The grand jury in the Michael Brown shooting case has reached a decision.
On August 9, 2014, 18-year-old Michael Brown was fatally shot by Officer Darren Wilson in Ferguson, Missouri.
From USA Today:
A St. Louis County grand jury declined to indict officer Darren Wilson, 28, for firing six shots in an August confrontation that killed 18-year-old Michael Brown, said Benjamin Crump, an attorney for the family. The decision had been long awaited and followed rioting that resembled war-zone news footage in this predominantly black suburb of St. Louis.
“The jury was not inclined to indict on any charges,” Crump said after being informed of the decision by authorities. Prosecutors scheduled an news conference to announce the decision.
The 12-person grand jury had been considering whether probable cause existed to bring charges against Wilson, 28, the white officer who fatally shot Brown, an 18-year-old black man during their confrontation.
As we’ve been discussing for weeks, unrest is expected.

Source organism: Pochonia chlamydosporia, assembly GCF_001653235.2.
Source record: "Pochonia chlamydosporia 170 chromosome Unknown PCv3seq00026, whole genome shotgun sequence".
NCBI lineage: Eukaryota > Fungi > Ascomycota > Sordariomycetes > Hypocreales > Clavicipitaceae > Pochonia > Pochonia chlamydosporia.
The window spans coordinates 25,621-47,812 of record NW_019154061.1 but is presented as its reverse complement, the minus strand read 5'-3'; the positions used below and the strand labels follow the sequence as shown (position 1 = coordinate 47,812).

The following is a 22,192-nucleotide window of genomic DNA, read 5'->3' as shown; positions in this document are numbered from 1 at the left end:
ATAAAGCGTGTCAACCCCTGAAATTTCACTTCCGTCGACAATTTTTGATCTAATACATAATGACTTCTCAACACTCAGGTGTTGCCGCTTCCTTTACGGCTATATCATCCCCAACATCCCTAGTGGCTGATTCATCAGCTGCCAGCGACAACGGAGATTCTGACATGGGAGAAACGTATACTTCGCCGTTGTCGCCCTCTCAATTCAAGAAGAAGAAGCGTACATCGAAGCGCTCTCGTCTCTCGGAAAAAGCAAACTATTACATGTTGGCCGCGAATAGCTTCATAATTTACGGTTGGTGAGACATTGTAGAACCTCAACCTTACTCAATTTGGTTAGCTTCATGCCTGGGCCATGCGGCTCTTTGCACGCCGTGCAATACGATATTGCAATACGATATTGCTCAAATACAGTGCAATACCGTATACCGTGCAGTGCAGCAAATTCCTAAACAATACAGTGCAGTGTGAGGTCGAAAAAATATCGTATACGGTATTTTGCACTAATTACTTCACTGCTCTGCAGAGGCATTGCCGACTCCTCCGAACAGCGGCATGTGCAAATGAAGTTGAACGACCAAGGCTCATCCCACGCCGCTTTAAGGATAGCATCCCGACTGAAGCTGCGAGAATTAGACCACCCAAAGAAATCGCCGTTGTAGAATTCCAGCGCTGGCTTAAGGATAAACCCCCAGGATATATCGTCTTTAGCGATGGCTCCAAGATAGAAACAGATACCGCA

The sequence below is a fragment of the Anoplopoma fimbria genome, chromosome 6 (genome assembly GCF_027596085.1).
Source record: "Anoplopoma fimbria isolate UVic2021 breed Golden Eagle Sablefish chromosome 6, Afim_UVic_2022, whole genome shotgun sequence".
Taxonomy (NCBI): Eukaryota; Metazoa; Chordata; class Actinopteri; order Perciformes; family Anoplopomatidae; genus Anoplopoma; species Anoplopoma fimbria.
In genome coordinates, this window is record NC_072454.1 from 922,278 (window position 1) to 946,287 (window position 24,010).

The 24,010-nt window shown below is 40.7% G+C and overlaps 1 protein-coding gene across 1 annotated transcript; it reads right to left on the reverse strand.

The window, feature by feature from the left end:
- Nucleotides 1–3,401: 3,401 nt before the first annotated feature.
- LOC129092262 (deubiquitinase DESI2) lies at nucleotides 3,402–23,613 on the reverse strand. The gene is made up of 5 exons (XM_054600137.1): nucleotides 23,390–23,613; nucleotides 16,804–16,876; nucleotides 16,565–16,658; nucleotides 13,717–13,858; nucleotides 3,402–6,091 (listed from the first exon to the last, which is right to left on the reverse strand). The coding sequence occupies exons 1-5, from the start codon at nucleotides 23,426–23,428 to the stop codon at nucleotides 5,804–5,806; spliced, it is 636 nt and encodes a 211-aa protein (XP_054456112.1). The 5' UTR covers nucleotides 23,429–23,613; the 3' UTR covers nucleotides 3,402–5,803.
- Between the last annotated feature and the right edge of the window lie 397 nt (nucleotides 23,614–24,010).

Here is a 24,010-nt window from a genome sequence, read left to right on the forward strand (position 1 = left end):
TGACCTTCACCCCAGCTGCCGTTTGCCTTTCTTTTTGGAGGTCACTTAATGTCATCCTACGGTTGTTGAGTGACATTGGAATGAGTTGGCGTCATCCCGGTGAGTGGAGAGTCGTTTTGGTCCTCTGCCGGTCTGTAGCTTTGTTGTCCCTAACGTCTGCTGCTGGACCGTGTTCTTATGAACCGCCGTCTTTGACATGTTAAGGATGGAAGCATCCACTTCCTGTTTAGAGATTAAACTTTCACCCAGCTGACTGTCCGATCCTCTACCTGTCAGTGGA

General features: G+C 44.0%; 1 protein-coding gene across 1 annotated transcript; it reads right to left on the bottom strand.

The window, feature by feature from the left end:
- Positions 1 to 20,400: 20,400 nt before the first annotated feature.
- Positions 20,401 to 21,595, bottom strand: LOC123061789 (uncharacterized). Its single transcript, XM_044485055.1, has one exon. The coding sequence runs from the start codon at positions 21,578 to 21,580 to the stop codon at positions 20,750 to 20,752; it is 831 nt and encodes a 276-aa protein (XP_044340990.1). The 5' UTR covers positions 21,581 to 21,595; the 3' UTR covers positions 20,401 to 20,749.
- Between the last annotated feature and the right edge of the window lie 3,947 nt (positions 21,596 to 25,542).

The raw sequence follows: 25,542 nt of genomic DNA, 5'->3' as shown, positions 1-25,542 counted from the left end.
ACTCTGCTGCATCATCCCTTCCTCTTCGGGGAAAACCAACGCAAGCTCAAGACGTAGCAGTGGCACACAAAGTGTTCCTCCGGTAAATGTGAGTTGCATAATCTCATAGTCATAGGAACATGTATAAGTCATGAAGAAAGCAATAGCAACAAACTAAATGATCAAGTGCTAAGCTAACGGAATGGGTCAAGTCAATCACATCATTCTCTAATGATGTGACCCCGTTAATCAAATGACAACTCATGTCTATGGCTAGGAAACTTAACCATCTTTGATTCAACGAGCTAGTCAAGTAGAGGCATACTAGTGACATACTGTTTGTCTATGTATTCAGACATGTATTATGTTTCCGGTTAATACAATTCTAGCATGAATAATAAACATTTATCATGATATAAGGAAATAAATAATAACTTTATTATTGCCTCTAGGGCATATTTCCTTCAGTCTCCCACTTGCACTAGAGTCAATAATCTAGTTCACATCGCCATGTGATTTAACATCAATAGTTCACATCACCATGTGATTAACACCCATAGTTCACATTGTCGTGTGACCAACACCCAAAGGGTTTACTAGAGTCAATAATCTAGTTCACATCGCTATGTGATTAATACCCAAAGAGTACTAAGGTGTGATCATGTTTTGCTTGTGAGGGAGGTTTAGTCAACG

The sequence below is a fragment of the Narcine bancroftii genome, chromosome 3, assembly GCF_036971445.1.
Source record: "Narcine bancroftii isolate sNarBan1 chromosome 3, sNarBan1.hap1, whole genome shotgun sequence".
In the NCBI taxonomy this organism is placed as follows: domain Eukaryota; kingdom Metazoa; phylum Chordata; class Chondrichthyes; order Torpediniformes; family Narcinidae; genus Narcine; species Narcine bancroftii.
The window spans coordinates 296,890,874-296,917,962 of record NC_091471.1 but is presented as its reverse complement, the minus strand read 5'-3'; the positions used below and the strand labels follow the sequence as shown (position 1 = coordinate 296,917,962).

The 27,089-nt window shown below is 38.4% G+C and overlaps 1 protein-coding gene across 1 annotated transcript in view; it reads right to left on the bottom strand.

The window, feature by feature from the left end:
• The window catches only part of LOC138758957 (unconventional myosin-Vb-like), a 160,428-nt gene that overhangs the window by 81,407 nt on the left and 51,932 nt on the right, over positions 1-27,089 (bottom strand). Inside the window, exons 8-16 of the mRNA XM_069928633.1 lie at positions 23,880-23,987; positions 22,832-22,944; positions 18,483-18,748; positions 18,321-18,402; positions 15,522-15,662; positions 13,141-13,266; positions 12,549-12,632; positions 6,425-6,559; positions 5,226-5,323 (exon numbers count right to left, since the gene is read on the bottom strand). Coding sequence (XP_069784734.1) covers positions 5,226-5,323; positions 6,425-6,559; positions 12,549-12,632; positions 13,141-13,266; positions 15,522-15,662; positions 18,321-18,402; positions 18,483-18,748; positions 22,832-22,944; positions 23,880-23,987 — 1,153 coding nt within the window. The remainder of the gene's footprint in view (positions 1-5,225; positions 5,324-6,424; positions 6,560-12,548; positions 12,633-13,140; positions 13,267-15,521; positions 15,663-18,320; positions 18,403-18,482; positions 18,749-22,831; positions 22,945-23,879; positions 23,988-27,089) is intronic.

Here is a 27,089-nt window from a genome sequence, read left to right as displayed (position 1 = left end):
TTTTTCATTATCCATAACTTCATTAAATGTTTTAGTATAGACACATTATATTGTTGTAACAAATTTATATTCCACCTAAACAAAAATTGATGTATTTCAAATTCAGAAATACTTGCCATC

Just after the decision was announced, Brown’s family issued the following statement:
“We are profoundly disappointed that the killer of our child will not face the consequence of his actions.
While we understand that many others share our pain, we ask that you channel your frustration in ways that will make a positive change. We need to work together to fix the system that allowed this to happen.
Join with us in our campaign to ensure that every police officer working the streets in this country wears a body camera.
We respectfully ask that you please keep your protests peaceful. Answering violence with violence is not the appropriate reaction.
Let’s not just make noise, let’s make a difference.”
The 12-person grand jury met in secret for months, hearing evidence from a wide variety of witnesses as it weighed whether Wilson’s should face charges on any of the five indictments he faced. At the lower end, the grand jury could have charged Wilson with second-degree involuntary manslaughter, which is defined as acting with criminal negligence to cause a death. The most serious charge would have been first-degree murder, which can be used only when someone knowingly causes a death after deliberation.
But of course, Wilson isn’t out of the woods yet, because the Justice Department is conducting an investigation into possible civil rights violations that could result in federal charges.
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Contributed by Lily Dane of The Daily Sheeple.
Lily Dane is a staff writer for The Daily Sheeple. Her goal is to help people to “Wake the Flock Up!”